Your browser doesn't support javascript.
Show: 20 | 50 | 100
Results 1 - 3 de 3
Stud Health Technol Inform ; 294: 674-678, 2022 May 25.
Article in English | MEDLINE | ID: covidwho-1865433


COVID-19 has challenged the healthcare systems worldwide. To quickly identify successful diagnostic and therapeutic approaches large data sharing approaches are inevitable. Though organizational clinical data are abundant, many of them are available only in isolated silos and largely inaccessible to external researchers. To overcome and tackle this challenge the university medicine network (comprising all 36 German university hospitals) has been founded in April 2020 to coordinate COVID-19 action plans, diagnostic and therapeutic strategies and collaborative research activities. 13 projects were initiated from which the CODEX project, aiming at the development of a Germany-wide Covid-19 Data Exchange Platform, is presented in this publication. We illustrate the conceptual design, the stepwise development and deployment, first results and the current status.

COVID-19 , Delivery of Health Care , Germany , Hospitals, University , Humans , Information Dissemination
Nat Immunol ; 22(1): 74-85, 2021 01.
Article in English | MEDLINE | ID: covidwho-1065902


T cell immunity is central for the control of viral infections. To characterize T cell immunity, but also for the development of vaccines, identification of exact viral T cell epitopes is fundamental. Here we identify and characterize multiple dominant and subdominant SARS-CoV-2 HLA class I and HLA-DR peptides as potential T cell epitopes in COVID-19 convalescent and unexposed individuals. SARS-CoV-2-specific peptides enabled detection of post-infectious T cell immunity, even in seronegative convalescent individuals. Cross-reactive SARS-CoV-2 peptides revealed pre-existing T cell responses in 81% of unexposed individuals and validated similarity with common cold coronaviruses, providing a functional basis for heterologous immunity in SARS-CoV-2 infection. Diversity of SARS-CoV-2 T cell responses was associated with mild symptoms of COVID-19, providing evidence that immunity requires recognition of multiple epitopes. Together, the proposed SARS-CoV-2 T cell epitopes enable identification of heterologous and post-infectious T cell immunity and facilitate development of diagnostic, preventive and therapeutic measures for COVID-19.

COVID-19/immunology , Epitopes, T-Lymphocyte/immunology , Peptides/immunology , SARS-CoV-2/immunology , T-Lymphocytes/immunology , Viral Vaccines/immunology , COVID-19/prevention & control , COVID-19/virology , Cross Reactions/immunology , HLA-DR Antigens/immunology , HLA-DR Antigens/metabolism , Histocompatibility Antigens Class I/immunology , Histocompatibility Antigens Class I/metabolism , Humans , Immunologic Memory/immunology , SARS-CoV-2/physiology , T-Lymphocytes/metabolism , Viral Vaccines/administration & dosage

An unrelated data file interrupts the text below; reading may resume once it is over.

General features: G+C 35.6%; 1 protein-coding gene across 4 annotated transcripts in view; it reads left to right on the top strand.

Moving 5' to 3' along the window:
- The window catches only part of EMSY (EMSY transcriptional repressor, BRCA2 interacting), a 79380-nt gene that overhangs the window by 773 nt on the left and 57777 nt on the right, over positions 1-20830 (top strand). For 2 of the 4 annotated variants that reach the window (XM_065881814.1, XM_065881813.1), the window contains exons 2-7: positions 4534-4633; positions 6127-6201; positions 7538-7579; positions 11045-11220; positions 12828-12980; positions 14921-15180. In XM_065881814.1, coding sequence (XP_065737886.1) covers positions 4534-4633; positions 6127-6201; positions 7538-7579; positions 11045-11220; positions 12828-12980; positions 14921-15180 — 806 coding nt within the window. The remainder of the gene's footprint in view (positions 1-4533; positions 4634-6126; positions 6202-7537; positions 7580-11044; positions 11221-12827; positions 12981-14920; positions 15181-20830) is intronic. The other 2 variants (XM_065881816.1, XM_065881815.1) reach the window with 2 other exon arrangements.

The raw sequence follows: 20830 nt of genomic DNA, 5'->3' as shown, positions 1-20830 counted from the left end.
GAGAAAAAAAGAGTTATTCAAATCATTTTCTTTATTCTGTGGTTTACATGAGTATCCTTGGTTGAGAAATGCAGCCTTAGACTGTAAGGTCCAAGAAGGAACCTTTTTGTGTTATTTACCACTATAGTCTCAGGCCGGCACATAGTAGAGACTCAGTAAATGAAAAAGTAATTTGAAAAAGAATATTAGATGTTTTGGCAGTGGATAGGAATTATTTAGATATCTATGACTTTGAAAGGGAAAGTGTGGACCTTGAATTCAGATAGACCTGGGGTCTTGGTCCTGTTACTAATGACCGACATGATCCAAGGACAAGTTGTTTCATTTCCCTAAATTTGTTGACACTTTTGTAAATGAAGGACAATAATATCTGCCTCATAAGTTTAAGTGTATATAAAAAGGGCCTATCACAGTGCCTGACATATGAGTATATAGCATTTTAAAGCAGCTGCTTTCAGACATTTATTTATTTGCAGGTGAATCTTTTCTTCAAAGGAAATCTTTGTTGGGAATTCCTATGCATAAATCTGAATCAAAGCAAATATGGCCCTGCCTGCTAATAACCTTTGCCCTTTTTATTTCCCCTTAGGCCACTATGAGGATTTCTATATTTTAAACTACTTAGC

Front Public Health ; 8: 594117, 2020.
Article in English | MEDLINE | ID: covidwho-1058473


The COVID-19 pandemic has caused strains on health systems worldwide disrupting routine hospital services for all non-COVID patients. Within this retrospective study, we analyzed inpatient hospital admissions across 18 German university hospitals during the 2020 lockdown period compared to 2018. Patients admitted to hospital between January 1 and May 31, 2020 and the corresponding periods in 2018 and 2019 were included in this study. Data derived from electronic health records were collected and analyzed using the data integration center infrastructure implemented in the university hospitals that are part of the four consortia funded by the German Medical Informatics Initiative. Admissions were grouped and counted by ICD 10 chapters and specific reasons for treatment at each site. Pooled aggregated data were centrally analyzed with descriptive statistics to compare absolute and relative differences between time periods of different years. The results illustrate how care process adoptions depended on the COVID-19 epidemiological situation and the criticality of the disease. Overall inpatient hospital admissions decreased by 35% in weeks 1 to 4 and by 30.3% in weeks 5 to 8 after the lockdown announcement compared to 2018. Even hospital admissions for critical care conditions such as malignant cancer treatments were reduced. We also noted a high reduction of emergency admissions such as myocardial infarction (38.7%), whereas the reduction in stroke admissions was smaller (19.6%). In contrast, we observed a considerable reduction in admissions for non-critical clinical situations, such as hysterectomies for benign tumors (78.8%) and hip replacements due to arthrosis (82.4%). In summary, our study shows that the university hospital admission rates in Germany were substantially reduced following the national COVID-19 lockdown. These included critical care or emergency conditions in which deferral is expected to impair clinical outcomes. Future studies are needed to delineate how appropriate medical care of critically ill patients can be maintained during a pandemic.

COVID-19/epidemiology , Emergency Service, Hospital/statistics & numerical data , Hospitalization/statistics & numerical data , Hospitals, University/statistics & numerical data , Pandemics/statistics & numerical data , Patient Admission/statistics & numerical data , Quarantine/statistics & numerical data , Emergency Service, Hospital/trends , Forecasting , Germany/epidemiology , Hospitalization/trends , Hospitals, University/trends , Humans , Patient Admission/trends , Quarantine/trends , Retrospective Studies , SARS-CoV-2